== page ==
Submersible disappears in area of Titanic wreck
By Jenny Gross and Emma Bubola New York Times
A submersible went missing in the area of the Titanic wreck in the North Atlantic on Monday, setting off a search-and-rescue operation by the U.S. Coast Guard, according to the agency and the tourism company operating the craft.
Petty Officer Lourdes Putnam confirmed that Coast Guard officials were searching for the submersible, which is operated by OceanGate Expeditions. It was not clear how many people were on board the vessel, and Putnam offered no further details. The company’s website said its submersibles carry five people.
OceanGate, a company that takes paying tourists in submersibles to shipwrecks and underwater canyons, said on its website Monday that an expedition was “currently underway.”
In a statement after the submersible went missing, the company said it was exploring all options to bring the crew back safely.
“Our entire focus is on the crew members in the submersible and their families,” a statement said. “We are deeply thankful for the extensive assistance we have received from several government agencies and deep sea companies in our efforts to reestablish contact with the submersible.”
The Titanic sank in the early hours of April 15, 1912, on its maiden voyage from England to New York after hitting an iceberg, killing more than 1,500 people. The wreckage was found in 1985, broken into two main sections, about 400 miles off Newfoundland, in eastern Canada, and has since attracted the attention of experts and amateurs alike.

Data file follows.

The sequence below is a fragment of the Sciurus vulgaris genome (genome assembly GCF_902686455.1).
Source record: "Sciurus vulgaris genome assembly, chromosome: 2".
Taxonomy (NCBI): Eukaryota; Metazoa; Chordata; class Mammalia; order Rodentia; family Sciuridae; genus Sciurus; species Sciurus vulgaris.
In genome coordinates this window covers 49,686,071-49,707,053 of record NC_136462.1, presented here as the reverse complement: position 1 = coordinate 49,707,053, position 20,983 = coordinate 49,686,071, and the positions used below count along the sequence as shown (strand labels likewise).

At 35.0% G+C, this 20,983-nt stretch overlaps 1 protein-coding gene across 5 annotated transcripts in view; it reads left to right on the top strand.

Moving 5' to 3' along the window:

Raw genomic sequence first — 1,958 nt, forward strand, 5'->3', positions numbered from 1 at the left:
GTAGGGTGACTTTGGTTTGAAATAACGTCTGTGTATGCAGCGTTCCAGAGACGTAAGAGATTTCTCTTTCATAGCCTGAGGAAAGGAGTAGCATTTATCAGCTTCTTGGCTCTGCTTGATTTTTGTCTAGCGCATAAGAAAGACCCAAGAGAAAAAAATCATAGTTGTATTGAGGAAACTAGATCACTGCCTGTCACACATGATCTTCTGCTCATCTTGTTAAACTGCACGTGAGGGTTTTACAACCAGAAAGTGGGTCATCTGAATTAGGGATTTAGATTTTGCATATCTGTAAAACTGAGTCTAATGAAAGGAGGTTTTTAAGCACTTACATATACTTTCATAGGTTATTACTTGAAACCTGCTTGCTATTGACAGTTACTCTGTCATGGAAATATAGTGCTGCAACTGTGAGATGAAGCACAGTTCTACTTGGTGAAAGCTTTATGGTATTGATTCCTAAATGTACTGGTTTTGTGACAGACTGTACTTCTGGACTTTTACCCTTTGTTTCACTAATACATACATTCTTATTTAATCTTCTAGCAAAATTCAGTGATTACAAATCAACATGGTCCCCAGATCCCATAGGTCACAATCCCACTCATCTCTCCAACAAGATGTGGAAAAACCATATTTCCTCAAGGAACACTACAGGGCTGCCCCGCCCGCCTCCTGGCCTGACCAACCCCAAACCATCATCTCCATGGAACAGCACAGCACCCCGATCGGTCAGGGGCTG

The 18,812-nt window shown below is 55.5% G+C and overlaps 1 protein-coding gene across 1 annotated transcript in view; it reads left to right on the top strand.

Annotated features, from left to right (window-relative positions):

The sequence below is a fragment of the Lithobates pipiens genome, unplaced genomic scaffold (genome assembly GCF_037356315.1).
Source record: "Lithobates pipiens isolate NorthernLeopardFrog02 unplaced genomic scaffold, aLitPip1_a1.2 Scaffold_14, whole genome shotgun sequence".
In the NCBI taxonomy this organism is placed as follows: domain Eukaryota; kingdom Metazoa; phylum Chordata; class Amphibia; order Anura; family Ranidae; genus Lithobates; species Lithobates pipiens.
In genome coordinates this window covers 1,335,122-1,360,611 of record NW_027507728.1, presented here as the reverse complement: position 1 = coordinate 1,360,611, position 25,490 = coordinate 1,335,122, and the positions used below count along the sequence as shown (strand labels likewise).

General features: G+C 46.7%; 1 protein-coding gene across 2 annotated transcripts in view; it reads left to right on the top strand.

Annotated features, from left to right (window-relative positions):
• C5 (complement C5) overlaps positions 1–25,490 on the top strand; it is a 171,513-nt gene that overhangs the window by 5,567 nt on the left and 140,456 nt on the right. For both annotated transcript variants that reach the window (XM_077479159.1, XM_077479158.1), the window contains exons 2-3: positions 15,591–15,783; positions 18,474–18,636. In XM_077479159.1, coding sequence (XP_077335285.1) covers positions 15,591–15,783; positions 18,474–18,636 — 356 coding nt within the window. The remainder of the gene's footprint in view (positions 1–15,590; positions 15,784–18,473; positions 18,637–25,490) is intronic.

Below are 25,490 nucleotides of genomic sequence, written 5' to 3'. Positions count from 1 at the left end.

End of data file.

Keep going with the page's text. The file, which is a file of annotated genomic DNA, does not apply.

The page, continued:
OceanGate has offered tours of the Titanic in which guests paid $250,000 to travel to the wreckage on the seabed, more than 2 miles below the ocean’s surface.
The company’s website outlines an eight-day itinerary for the trip, setting out from the city of St. John’s in Canada to the site of the Titanic wreck. The site also outlines a degree of training for the company’s customers, saying they receive “a vessel orientation and safety briefing” and are familiarized with “the vessel’s safety procedures.”
The company said that customers do not require any previous diving experience, but that there are “a few physical requirements like being able to board small boats in active seas.”
This article originally appeared in The New York Times.